(etc)

http://sailinganarchy.com/2017/04/03/better-than-ever/

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Tell me that this is not entertaining match race sailing:

 

 

 

Convince me that match racing this tight and exciting will happen in Bermuda.

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^ "Now thats what I call exciting. Two flying boats coming at each other racing full tilt on a razors edge between winning and catastrophe. Thats what people want to see. The chance of a pile up but if not, at least some superb, very exciting sailing."

 

​Really, that's what people want to see, a pile up!?? WOW, I thought people wanted to see hard close racing, where the boats don't just look cool and might collide! Where the tactician actually has to make decisions based on wind, tacking ability etc, where the race is a match race and not a straight out drag race that needs to finish under 40 minutes due to attention spans of 5 year olds!

 

Actually, how many boats competed in 1987, 1992, 1995, 2000, 2003 again....nah, how boring, nobody was interested in that!!

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^

I think there are definitely some "ghouls" out there that want to see a pile up, but IMO they are more likely to be watching NASCAR or similar, rather than boat racing and so the AC has partially alienated a significant portion of its fanbase whilst probably not attracting too many newbies to the fray.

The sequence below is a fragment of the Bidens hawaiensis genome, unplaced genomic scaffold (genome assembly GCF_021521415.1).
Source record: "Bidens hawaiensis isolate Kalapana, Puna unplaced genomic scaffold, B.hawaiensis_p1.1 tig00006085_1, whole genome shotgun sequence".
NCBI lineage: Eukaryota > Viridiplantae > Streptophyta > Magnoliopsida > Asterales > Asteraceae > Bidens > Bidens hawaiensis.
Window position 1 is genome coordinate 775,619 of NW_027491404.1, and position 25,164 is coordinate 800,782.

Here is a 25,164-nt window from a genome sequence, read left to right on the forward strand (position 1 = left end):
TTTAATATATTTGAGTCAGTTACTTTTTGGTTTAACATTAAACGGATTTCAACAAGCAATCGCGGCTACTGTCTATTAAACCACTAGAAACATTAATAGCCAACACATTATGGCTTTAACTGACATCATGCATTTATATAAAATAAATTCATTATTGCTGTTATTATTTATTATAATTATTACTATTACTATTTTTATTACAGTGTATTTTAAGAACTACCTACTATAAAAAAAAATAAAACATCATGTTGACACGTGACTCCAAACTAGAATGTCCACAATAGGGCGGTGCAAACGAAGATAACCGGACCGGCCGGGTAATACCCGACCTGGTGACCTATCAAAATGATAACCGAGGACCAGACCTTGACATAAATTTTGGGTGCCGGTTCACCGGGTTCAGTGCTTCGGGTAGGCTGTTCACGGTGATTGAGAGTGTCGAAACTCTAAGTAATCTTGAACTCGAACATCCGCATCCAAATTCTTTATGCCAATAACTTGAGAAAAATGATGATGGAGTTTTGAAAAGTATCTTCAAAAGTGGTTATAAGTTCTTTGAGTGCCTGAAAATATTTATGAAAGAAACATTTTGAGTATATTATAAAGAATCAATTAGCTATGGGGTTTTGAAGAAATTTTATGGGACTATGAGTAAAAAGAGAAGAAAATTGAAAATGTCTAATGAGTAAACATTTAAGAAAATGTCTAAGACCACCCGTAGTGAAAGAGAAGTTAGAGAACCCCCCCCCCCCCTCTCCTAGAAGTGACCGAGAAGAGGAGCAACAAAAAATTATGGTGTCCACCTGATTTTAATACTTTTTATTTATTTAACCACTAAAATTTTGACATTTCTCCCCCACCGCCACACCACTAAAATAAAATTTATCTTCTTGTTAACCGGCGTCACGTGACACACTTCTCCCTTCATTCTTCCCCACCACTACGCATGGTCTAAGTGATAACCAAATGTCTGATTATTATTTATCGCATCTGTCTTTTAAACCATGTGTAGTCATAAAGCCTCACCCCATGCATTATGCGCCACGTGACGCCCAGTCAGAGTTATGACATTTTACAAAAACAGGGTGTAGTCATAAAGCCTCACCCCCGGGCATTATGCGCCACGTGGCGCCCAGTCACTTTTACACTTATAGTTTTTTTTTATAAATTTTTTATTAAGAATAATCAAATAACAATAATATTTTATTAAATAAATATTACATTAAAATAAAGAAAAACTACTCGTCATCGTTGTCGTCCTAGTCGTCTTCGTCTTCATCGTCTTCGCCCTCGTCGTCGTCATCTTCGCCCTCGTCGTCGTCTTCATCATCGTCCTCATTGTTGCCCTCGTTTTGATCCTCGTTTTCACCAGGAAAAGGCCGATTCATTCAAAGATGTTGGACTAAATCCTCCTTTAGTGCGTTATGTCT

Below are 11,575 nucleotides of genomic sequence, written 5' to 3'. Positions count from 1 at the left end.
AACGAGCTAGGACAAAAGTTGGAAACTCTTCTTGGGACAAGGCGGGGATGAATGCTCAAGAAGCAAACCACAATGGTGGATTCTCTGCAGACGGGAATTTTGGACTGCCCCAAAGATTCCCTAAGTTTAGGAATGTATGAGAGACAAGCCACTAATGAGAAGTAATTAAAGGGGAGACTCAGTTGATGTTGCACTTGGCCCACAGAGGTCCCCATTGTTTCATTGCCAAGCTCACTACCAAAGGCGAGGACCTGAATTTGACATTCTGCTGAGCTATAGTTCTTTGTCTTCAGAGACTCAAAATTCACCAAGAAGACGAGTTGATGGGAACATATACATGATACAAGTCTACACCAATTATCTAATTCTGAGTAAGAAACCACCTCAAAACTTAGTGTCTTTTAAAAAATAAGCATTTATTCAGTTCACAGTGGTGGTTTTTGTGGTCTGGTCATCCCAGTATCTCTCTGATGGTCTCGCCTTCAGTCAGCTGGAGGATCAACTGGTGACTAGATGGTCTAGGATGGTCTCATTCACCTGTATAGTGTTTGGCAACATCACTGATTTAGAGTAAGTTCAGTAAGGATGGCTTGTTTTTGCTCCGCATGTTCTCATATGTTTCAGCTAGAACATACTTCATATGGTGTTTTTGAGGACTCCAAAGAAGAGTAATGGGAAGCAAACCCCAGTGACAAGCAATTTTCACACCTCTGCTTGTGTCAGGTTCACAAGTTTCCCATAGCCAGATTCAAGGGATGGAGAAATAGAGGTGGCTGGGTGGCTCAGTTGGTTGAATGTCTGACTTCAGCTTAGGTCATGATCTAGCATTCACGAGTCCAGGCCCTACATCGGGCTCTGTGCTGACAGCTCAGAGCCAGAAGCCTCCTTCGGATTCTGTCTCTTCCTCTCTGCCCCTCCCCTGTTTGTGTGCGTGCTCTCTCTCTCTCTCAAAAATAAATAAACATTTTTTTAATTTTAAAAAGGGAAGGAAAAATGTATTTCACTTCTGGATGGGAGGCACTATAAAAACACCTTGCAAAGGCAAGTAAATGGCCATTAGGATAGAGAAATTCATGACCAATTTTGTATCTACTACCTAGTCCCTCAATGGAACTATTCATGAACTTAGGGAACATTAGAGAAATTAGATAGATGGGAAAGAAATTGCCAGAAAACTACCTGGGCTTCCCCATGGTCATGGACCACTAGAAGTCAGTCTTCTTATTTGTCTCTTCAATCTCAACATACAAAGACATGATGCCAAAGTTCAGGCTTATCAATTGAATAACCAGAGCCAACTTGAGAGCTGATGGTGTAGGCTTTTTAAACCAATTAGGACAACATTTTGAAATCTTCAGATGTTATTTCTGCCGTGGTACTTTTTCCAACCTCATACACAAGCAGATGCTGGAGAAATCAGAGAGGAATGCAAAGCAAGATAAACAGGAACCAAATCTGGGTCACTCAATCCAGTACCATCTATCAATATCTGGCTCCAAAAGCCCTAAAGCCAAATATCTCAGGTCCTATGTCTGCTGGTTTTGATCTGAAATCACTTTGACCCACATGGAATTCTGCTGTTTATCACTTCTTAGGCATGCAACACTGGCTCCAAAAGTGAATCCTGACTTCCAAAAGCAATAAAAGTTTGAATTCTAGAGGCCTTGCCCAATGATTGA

With the cats, everything is over too quickly. Not just in terms of the race duration, but also the individual manoeuvres.

Want to throw a tactical gybe or tack at the competitor? Good luck with that I would suggest as the most beneficial move is likely to be to ignore them and keep on sailing your current course.

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^ "Now thats what I call exciting. Two flying boats coming at each other racing full tilt on a razors edge between winning and catastrophe. Thats what people want to see. The chance of a pile up but if not, at least some superb, very exciting sailing."

 

​Really, that's what people want to see, a pile up!?? WOW, I thought people wanted to see hard close racing, where the boats don't just look cool and might collide! Where the tactician actually has to make decisions based on wind, tacking ability etc, where the race is a match race and not a straight out drag race that needs to finish under 40 minutes due to attention spans of 5 year olds!

 

Actually, how many boats competed in 1987, 1992, 1995, 2000, 2003 again....nah, how boring, nobody was interested in that!!